Biological Invasions

, Volume 21, Issue 9, pp 2919–2932 | Cite as

Molecular analyses indicate that both native and exotic pathogen populations serve as sources of novel outbreaks of Cypress Canker Disease

  • Gianni Della Rocca
  • Roberto Danti
  • Nari Williams
  • Catherine Eyre
  • Matteo GarbelottoEmail author
Original Paper


Invasive pathogens may follow stepwise spread pathways in which novel disease outbreaks become themselves sources of genotypes initiating novel infestations. Due to its worldwide distribution, Cypress Canker Disease (CCD) provides an opportunity to understand patterns of global spread of a forest pathogen. A comparative genetic analysis was performed on 110 isolates of the causal agent of CCD, the fungus Seiridium cardinale, from Europe, North America, Africa and Oceania using β-tubulin gene sequences and repeat numbers of seven nuclear SSRs. SSR data were used to calculate genetic indices for each geographic population, including those calculating allele and private allele diversity; clonal genotype, haplotype, and gene diversity; expected heterozygosity; and presence of linkage disequilibrium. Additionally, SSR data were used to calculate migration rates between regions, and to draw a minimum spanning network to visualize genetic relatedness among genotypes. Results identified the California population as a sexually reproducing, highly diverse, native population, and the Mediterranean population as a large, clonally reproducing, and exotic population directly derived from the California population. The New Zealand population appeared to be non-native, with intermediate values of genetic diversity and an asexual reproductive mode. Unexpectedly, two sources were identified for the New Zealand population: an older source was identified in California, while a more recent one was identified in the Mediterranean. Results allowed to infer migration intensity between continents, and are among the first to show that an exotic outbreak of a forest disease can become a source of pathogen genotypes for novel outbreaks in disjunct geographic regions.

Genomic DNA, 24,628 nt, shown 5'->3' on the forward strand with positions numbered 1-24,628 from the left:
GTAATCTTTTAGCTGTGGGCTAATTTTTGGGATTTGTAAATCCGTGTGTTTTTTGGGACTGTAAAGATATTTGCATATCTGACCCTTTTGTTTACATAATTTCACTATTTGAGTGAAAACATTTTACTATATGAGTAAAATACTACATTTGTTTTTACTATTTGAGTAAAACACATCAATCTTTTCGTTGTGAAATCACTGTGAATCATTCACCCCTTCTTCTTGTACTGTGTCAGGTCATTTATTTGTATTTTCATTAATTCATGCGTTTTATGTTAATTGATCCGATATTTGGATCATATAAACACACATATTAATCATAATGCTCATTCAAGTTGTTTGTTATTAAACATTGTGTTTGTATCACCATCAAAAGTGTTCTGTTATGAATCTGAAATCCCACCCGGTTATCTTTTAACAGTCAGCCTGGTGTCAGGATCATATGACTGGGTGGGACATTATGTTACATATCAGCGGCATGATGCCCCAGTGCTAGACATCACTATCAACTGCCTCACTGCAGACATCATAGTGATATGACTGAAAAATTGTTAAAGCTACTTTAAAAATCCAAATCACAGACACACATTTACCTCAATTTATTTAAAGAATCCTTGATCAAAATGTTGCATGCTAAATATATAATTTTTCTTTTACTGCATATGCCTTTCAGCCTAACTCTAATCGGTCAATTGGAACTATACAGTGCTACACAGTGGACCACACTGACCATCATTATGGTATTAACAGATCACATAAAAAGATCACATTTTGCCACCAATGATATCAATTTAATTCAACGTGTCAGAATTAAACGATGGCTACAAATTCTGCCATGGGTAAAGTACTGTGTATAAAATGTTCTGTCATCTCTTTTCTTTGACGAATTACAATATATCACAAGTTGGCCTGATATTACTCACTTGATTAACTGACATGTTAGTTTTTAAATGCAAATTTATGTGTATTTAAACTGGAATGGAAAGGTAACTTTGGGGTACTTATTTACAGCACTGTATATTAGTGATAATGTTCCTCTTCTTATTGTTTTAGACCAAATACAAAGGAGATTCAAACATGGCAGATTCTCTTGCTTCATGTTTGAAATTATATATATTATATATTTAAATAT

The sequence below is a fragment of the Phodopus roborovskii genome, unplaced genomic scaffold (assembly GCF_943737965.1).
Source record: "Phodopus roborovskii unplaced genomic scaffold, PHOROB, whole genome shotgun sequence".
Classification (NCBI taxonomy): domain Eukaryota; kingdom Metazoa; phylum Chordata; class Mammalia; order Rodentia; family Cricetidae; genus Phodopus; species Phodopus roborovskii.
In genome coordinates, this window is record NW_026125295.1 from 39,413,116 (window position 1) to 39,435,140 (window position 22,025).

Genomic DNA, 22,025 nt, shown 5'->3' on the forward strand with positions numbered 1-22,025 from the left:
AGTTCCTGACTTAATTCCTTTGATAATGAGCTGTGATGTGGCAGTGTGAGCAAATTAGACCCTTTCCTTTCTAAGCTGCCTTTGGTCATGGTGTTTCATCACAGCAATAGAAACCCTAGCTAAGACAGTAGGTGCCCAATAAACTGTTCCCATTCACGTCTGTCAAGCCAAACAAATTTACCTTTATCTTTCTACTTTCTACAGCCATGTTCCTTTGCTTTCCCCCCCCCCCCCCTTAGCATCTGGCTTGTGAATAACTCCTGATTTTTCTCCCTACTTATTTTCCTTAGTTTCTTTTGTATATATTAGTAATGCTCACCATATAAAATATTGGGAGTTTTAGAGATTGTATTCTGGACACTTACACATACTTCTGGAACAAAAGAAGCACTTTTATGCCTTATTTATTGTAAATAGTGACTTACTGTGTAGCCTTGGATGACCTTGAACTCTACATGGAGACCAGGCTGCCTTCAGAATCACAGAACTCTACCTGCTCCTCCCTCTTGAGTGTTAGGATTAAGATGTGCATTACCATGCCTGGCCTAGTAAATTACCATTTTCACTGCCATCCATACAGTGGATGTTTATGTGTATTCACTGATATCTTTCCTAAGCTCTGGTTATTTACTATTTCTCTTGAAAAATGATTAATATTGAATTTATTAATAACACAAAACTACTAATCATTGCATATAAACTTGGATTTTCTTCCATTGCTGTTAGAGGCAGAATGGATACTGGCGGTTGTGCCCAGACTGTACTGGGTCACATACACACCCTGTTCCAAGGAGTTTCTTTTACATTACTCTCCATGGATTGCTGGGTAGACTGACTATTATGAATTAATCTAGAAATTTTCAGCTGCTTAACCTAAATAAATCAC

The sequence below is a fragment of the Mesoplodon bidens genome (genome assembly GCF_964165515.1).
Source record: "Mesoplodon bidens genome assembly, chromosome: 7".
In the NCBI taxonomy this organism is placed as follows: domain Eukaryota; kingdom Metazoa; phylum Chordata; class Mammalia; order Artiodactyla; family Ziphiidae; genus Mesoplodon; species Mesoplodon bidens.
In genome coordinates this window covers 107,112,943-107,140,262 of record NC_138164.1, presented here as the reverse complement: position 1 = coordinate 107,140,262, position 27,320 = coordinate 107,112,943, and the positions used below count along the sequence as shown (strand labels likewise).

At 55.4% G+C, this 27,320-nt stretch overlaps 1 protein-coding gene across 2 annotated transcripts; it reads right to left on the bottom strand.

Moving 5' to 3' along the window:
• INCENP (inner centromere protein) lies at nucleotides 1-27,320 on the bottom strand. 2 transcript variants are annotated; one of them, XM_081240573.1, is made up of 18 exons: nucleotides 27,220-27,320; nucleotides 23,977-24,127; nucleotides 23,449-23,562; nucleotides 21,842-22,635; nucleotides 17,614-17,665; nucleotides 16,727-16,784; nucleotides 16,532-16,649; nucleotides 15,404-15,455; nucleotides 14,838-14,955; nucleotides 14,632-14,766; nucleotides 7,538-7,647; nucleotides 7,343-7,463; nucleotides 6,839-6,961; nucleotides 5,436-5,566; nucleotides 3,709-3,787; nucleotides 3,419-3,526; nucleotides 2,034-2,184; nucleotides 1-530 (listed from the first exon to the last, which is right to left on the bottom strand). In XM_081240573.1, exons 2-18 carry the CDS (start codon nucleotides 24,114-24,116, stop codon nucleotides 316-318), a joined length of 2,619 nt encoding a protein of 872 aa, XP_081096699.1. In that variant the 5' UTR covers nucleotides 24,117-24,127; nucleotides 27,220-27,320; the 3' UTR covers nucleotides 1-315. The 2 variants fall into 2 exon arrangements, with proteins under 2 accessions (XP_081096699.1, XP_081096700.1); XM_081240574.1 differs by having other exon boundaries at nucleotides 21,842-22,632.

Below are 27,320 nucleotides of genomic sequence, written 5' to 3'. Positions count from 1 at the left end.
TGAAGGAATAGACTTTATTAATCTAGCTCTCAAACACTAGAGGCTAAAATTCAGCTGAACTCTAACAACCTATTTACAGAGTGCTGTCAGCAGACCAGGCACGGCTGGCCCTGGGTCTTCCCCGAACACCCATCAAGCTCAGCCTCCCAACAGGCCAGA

Ghost population Intercontinental spread routes Migrate Minimum spanning network Seiridium cardinale Stepping-stone population 



The study was partially funded by Fondazione Giorgio Tesi, through an annual grant for the training of young researchers and support to genetic improvement of cypress at IPSP-CNR.

Compliance with ethical standards

Conflict of interest

The authors declare that they have no direct or indirect conflicts of interest in this research.

Supplementary material

10530_2019_2022_MOESM1_ESM.docx (40 kb)
Supplementary material 1 (DOCX 40 kb)


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© Springer Nature Switzerland AG 2019

Authors and Affiliations

  1. 1.Institute for Sustainable Plant Protection IPSPNational Research Council CNRSesto Fiorentino, FlorenceItaly
  2. 2.Forest ProtectionScion (New Zealand Forest Research Institute)RotoruaNew Zealand
  3. 3.Department of ESPM, 54 Mulford HallUniversity of CaliforniaBerkeleyUSA

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